Archive for the ‘Uncategorized’ Category

My other book in press!

February 7, 2012

Yay! I wrote this one cos I needed it myself and I had lots of info in my head that I just needed to get out. It’ll be available later in the year, published by Sage.  Not too shabby.

Bits of the blurb/preface say something like this:

“The book aims to bring together the information you need to safely, knowledgeably, and creatively integrate social media into your teaching practice. It aims to provide novices with a place to start, those who are unsure with some confidence, and the already-adept with, potentially, a more nuanced and in-depth understanding of all that makes up successful social media use in education.

It covers everything from theory and pedagogy, to everyday practice; it describes the ‘big stuff’ of blogs, wikis, social networks, and podcasting – and how those things can support longer-term classroom projects – and it details the ‘small stuff’ that can give you quick classroom wins, such as instant messaging, clippings, Twitter, mindmapping, and document sharing. But, just as importantly, an entire set of chapters is devoted to discussing the socio-cultural contexts of social media: digital literacy, ‘digital natives’, digital participation, and the ‘digital divide’ are all explored in relation to you and your students. Finally, matters relating to online risk and in-class practicalities are presented, as a way of helping you through the intricate ground of copyright, privacy and confidentiality, Terms of Service, content distribution, bandwidth quotas, backups, data control and security, and more.”

It’s this last stuff that I think is particularly important — and it’s what makes this book a bit different, imo. I’ll let you know when it’s out.

My new book published!

October 19, 2011

Well, it’s not just mine — it’s co-authored with my excellent colleague Gail Craswell, but I got your attention, hey? So exciting!

So, if you’re a graduate student wanting to improve your writing and research, this is the book for you (sales pitch, there). The second edition (I had nothing to do with the first — it’s all Gail, and she’s excellent and knows heaps and heaps) provides a lot of new material about working in online contexts — setting up blogs, wikis, e-portfolios etc., and raising your online profile. The cover looks a bit like a Red Cross first aid manual, but I like it.

Here’s the blurb:

“Writing for Academic Success is a vital practical guide for any postgraduate student. If you seek to manage your writing effectively, reduce stress, and improve your confidence and efficiency, this book is for you. The authors show you how to acquire communicative rigor in research essays, reports, book and article reviews, exam papers, research proposals, and literature reviews, through to thesis writing, posters and papers for presentation and publication.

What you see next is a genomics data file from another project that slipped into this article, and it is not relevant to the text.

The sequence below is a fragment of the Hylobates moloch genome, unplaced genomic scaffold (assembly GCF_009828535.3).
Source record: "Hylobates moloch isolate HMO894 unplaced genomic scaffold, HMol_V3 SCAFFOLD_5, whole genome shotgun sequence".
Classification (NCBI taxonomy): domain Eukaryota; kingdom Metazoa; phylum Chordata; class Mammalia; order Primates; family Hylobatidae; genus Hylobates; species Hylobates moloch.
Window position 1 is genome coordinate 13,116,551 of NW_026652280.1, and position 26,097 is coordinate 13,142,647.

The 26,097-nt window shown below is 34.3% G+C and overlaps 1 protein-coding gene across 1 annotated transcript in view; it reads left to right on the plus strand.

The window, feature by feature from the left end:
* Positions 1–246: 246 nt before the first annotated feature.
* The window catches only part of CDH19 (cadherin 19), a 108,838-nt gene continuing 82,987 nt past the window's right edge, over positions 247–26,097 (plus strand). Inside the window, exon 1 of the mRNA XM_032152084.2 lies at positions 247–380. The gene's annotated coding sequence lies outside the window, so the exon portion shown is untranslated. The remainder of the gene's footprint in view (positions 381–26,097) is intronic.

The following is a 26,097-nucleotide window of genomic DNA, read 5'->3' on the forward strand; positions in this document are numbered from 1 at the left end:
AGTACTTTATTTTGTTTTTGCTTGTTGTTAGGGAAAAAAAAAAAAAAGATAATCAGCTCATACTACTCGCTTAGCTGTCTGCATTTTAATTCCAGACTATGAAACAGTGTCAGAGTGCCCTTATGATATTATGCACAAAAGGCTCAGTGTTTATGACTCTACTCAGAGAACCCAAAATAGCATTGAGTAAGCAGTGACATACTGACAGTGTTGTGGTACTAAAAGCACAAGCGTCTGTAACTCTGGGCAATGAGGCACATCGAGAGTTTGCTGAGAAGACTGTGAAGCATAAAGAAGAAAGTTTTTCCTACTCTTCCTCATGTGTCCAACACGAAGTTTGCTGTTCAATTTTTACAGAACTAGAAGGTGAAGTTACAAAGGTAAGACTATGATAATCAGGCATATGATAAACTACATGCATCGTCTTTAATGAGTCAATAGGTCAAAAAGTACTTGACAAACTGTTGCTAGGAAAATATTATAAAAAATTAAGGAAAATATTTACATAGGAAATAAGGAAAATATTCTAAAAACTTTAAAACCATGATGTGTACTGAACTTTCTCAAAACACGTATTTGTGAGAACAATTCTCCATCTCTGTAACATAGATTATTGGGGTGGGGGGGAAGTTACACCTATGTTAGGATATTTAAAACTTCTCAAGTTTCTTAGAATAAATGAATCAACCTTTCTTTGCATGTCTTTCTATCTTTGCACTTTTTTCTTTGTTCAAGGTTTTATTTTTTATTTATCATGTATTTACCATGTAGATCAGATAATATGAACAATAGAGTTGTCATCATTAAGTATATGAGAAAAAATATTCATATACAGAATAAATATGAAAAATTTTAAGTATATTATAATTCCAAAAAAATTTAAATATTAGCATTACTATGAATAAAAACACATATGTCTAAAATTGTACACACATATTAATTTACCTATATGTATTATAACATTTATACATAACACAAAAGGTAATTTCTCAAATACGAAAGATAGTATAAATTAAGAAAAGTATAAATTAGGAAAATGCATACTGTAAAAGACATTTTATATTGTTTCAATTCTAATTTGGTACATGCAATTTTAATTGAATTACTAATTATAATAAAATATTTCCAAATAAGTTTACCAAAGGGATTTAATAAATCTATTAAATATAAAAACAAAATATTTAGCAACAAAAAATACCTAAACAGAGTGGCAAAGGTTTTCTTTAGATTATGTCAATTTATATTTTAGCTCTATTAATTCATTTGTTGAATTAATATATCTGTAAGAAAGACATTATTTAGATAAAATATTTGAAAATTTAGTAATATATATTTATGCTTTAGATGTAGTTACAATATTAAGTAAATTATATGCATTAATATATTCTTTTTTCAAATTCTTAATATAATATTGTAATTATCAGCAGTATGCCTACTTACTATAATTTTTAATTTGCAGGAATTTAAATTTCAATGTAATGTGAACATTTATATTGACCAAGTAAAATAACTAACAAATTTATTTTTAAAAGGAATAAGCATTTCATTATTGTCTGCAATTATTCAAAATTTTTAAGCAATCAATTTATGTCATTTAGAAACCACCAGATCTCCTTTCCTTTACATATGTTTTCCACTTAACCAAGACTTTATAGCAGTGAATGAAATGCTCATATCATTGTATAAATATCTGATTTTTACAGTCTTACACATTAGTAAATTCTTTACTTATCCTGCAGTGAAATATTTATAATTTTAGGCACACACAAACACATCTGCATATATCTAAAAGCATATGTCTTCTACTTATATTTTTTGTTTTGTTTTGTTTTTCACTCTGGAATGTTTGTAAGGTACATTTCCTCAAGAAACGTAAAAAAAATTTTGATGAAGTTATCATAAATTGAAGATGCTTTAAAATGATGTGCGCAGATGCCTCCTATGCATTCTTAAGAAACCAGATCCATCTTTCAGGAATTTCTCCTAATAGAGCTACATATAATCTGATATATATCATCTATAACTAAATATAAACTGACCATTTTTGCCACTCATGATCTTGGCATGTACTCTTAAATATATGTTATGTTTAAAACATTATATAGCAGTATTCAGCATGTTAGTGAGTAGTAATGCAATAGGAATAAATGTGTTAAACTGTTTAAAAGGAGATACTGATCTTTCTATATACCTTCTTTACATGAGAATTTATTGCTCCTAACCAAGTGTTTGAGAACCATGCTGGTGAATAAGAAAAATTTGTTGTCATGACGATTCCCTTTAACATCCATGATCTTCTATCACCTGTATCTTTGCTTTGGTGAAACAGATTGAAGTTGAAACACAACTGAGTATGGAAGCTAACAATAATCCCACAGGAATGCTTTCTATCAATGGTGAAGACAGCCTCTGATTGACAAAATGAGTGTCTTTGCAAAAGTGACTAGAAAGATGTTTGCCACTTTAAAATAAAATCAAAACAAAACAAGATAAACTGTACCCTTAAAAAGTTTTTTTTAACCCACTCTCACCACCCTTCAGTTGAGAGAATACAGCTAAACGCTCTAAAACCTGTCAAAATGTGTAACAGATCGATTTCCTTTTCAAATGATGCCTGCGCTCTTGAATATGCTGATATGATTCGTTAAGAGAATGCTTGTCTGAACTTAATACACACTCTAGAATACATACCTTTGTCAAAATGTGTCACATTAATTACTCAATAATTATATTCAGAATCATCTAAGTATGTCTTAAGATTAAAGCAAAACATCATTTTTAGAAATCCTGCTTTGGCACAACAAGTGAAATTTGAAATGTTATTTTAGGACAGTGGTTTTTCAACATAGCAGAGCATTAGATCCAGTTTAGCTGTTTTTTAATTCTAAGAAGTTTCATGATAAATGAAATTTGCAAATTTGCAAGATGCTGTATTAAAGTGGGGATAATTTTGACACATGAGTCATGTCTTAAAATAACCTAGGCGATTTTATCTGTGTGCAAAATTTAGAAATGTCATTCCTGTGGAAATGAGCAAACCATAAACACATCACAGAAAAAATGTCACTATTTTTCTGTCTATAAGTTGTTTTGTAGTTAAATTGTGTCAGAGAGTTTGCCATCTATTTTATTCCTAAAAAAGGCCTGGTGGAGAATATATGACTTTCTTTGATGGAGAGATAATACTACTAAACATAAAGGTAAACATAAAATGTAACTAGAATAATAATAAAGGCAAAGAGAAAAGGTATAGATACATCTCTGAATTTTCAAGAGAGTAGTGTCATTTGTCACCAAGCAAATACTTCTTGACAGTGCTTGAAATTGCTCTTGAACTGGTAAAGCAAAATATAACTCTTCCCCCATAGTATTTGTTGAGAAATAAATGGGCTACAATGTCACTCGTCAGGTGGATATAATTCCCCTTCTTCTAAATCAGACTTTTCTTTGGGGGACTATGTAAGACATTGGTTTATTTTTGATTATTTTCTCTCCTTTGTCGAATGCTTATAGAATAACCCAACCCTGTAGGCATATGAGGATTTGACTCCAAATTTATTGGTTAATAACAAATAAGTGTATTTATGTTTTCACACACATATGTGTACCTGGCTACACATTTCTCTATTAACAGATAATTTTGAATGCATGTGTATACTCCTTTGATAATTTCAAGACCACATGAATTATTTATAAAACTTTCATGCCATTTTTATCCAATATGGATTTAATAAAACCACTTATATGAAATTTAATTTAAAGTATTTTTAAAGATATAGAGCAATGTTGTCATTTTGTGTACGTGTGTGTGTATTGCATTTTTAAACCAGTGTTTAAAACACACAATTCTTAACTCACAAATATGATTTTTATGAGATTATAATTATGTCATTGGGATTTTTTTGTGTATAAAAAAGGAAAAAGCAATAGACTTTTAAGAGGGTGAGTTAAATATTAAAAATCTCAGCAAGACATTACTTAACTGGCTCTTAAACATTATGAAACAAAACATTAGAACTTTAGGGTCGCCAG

This second edition has been fully revised to reflect the online learning explosion. The authors provide insightful new material about how to work productively in different online contexts such as with blogs and wikis, setting up an e-portfolio, and raising an online profile. They also set out a focused guide to issues unique to digital communication, and working with and across different media and technologies.

The book includes advice on common writing concerns, cross-cultural and inter-disciplinary practices, a list of helpful words and phrases, and subject-specific examples of writing ranging from economics to philosophy to medicine. Writing for Academic Success is essential for graduate students both in taught courses and conducting research, and is also very useful for upper-level undergraduates.”

I’m hot on Twitter right now!

October 7, 2009

See? It says so on SlideShare! :D

MegOnTwitterThat’s my paper on digital literacy and human flourishing (pdf, 152 KB), btw. You can download it from SlideShare or access it on my papers and presentations page.

Lifeline: Web 2.0 risk analysis template

September 22, 2009

LifelineLargeI have been doing a looooot of work recently on how to keep teachers and students safe when using ‘externally hosted’ (i.e., outside of your institution) web services, such as those we find in ‘Web 2.0’. Of course, Web 2.0 allows for clearly constructivist and connectivist pedagogies, which is all good for education … BUT … There can be problems when teachers ‘go rogue’ and use external services in inappropriate or uninformed ways, thus exposing their institution, its staff or students to risks to reputation, to legal liability and other such nasties that I’m sure we would all really rather avoid.